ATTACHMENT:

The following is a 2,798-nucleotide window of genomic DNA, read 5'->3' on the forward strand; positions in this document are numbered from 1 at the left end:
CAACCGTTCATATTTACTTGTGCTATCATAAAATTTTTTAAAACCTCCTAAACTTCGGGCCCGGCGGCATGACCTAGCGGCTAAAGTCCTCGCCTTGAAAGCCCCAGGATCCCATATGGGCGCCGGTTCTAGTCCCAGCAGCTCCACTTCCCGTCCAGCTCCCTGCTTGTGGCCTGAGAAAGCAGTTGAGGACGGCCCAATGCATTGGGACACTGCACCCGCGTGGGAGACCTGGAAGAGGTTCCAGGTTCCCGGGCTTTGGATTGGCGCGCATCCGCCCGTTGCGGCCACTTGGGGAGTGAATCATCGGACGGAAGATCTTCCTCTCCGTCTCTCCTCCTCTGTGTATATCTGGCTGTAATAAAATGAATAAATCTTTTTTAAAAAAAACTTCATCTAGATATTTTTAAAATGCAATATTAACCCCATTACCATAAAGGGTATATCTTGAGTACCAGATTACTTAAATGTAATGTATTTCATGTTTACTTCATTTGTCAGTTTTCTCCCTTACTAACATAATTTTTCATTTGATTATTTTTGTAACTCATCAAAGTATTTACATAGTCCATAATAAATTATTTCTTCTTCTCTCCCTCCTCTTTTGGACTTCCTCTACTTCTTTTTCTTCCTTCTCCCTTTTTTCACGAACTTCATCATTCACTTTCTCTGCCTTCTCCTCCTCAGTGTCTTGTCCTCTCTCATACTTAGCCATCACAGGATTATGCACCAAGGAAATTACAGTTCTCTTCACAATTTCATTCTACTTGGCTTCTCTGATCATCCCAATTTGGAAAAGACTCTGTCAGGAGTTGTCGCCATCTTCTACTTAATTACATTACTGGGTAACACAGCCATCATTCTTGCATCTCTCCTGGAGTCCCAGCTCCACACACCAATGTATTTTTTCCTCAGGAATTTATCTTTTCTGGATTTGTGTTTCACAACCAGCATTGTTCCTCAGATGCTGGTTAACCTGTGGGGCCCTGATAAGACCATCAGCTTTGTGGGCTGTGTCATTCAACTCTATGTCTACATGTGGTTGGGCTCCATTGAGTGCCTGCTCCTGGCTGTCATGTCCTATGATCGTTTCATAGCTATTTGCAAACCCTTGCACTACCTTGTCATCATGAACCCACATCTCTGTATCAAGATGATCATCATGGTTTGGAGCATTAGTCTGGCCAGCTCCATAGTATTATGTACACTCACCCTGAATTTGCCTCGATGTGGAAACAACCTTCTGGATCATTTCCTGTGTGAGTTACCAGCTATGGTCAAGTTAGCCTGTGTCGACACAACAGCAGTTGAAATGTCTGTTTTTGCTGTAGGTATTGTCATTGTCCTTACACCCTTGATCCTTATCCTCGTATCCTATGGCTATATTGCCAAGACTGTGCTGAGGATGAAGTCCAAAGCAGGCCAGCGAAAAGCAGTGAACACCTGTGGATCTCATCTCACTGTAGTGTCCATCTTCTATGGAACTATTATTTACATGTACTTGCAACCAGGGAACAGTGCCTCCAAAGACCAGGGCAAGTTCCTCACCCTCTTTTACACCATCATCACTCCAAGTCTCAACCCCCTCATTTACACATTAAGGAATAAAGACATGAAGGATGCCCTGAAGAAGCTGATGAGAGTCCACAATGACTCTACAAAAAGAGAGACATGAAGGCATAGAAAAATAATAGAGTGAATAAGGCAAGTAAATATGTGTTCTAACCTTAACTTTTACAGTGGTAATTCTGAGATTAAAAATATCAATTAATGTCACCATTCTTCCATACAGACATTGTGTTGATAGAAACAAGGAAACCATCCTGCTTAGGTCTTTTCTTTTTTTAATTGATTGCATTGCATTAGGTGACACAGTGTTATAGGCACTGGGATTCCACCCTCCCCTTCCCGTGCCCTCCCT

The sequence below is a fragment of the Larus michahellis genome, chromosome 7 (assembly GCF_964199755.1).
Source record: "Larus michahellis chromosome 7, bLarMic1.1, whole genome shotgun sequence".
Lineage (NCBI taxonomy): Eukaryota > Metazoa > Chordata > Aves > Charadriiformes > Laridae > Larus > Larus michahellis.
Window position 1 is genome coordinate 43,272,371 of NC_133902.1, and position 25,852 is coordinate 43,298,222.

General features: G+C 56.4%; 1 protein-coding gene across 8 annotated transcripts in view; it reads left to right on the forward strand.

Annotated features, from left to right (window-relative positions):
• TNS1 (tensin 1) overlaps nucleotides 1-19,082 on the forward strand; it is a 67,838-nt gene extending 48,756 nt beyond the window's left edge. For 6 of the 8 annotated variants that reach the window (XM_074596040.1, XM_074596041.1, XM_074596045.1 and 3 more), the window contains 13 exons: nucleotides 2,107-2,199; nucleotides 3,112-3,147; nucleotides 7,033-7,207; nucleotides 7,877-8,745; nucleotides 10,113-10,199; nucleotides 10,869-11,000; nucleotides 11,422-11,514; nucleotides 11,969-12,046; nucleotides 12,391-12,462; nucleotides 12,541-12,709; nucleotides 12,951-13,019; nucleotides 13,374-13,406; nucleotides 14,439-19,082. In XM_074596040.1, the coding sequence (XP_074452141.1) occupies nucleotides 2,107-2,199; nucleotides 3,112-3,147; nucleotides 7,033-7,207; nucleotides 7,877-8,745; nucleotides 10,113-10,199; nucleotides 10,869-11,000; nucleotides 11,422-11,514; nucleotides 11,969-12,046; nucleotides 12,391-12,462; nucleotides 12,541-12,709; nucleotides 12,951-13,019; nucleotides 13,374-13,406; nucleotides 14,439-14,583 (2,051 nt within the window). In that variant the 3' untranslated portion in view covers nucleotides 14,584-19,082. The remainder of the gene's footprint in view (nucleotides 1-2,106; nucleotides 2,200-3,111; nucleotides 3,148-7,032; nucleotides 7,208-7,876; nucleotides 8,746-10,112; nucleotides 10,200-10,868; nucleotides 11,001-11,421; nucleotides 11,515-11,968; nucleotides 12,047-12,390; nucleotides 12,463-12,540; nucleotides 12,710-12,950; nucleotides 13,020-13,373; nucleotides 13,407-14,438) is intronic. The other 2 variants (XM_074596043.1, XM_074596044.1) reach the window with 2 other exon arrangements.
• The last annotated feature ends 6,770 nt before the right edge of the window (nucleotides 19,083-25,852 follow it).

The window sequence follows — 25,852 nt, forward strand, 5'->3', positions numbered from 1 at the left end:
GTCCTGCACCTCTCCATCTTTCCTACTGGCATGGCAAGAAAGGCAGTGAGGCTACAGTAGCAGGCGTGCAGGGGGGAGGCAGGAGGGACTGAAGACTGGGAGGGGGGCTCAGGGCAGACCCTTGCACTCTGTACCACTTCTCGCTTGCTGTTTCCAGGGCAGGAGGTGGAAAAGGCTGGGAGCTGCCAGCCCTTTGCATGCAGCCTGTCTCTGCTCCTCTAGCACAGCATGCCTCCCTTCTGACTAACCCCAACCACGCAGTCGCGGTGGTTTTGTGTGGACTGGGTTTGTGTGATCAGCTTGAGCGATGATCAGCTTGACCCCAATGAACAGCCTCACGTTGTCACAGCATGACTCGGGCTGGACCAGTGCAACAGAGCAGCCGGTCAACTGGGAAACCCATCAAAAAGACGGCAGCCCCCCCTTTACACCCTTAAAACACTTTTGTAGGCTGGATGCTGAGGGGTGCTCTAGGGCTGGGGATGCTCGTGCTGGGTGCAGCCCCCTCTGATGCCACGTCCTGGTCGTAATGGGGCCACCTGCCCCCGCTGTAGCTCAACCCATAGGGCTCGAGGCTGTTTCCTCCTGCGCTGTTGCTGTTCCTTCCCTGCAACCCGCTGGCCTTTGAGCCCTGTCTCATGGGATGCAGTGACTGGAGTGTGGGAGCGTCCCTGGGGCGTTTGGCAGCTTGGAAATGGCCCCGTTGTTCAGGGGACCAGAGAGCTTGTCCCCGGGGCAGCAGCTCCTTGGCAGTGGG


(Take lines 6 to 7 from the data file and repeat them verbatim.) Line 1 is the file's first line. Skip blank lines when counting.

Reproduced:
Window position 1 is genome coordinate 43,272,371 of NC_133902.1, and position 25,852 is coordinate 43,298,222.

General features: G+C 56.4%; 1 protein-coding gene across 8 annotated transcripts in view; it reads left to right on the forward strand.